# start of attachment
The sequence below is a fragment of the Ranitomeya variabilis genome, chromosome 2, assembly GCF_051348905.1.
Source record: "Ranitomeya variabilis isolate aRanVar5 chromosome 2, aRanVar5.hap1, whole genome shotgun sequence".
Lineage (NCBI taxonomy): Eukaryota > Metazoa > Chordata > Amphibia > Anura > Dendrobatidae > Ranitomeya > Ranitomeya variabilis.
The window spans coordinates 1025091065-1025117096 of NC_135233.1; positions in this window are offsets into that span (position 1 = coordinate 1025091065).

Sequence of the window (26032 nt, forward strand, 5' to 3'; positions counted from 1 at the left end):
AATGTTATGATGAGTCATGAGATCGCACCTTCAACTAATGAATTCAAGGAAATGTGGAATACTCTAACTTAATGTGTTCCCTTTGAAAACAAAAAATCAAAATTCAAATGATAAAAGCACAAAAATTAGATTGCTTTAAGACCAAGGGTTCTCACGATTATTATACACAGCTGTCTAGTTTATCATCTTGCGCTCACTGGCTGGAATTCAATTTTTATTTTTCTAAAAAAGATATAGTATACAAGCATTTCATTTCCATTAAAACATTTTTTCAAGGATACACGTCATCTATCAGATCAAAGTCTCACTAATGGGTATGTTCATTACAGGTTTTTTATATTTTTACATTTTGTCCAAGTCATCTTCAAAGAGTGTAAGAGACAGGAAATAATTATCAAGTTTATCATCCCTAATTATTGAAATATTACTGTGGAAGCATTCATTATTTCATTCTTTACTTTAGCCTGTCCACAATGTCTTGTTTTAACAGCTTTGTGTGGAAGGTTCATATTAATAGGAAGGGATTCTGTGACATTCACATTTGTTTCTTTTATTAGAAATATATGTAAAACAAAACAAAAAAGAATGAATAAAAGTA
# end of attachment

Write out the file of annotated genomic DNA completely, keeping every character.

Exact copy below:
The sequence below is a fragment of the Ranitomeya variabilis genome, chromosome 2, assembly GCF_051348905.1.
Source record: "Ranitomeya variabilis isolate aRanVar5 chromosome 2, aRanVar5.hap1, whole genome shotgun sequence".
Lineage (NCBI taxonomy): Eukaryota > Metazoa > Chordata > Amphibia > Anura > Dendrobatidae > Ranitomeya > Ranitomeya variabilis.
The window spans coordinates 1025091065-1025117096 of NC_135233.1; positions in this window are offsets into that span (position 1 = coordinate 1025091065).

Sequence of the window (26032 nt, forward strand, 5' to 3'; positions counted from 1 at the left end):
AATGTTATGATGAGTCATGAGATCGCACCTTCAACTAATGAATTCAAGGAAATGTGGAATACTCTAACTTAATGTGTTCCCTTTGAAAACAAAAAATCAAAATTCAAATGATAAAAGCACAAAAATTAGATTGCTTTAAGACCAAGGGTTCTCACGATTATTATACACAGCTGTCTAGTTTATCATCTTGCGCTCACTGGCTGGAATTCAATTTTTATTTTTCTAAAAAAGATATAGTATACAAGCATTTCATTTCCATTAAAACATTTTTTCAAGGATACACGTCATCTATCAGATCAAAGTCTCACTAATGGGTATGTTCATTACAGGTTTTTTATATTTTTACATTTTGTCCAAGTCATCTTCAAAGAGTGTAAGAGACAGGAAATAATTATCAAGTTTATCATCCCTAATTATTGAAATATTACTGTGGAAGCATTCATTATTTCATTCTTTACTTTAGCCTGTCCACAATGTCTTGTTTTAACAGCTTTGTGTGGAAGGTTCATATTAATAGGAAGGGATTCTGTGACATTCACATTTGTTTCTTTTATTAGAAATATATGTAAAACAAAACAAAAAAGAATGAATAAAAGTA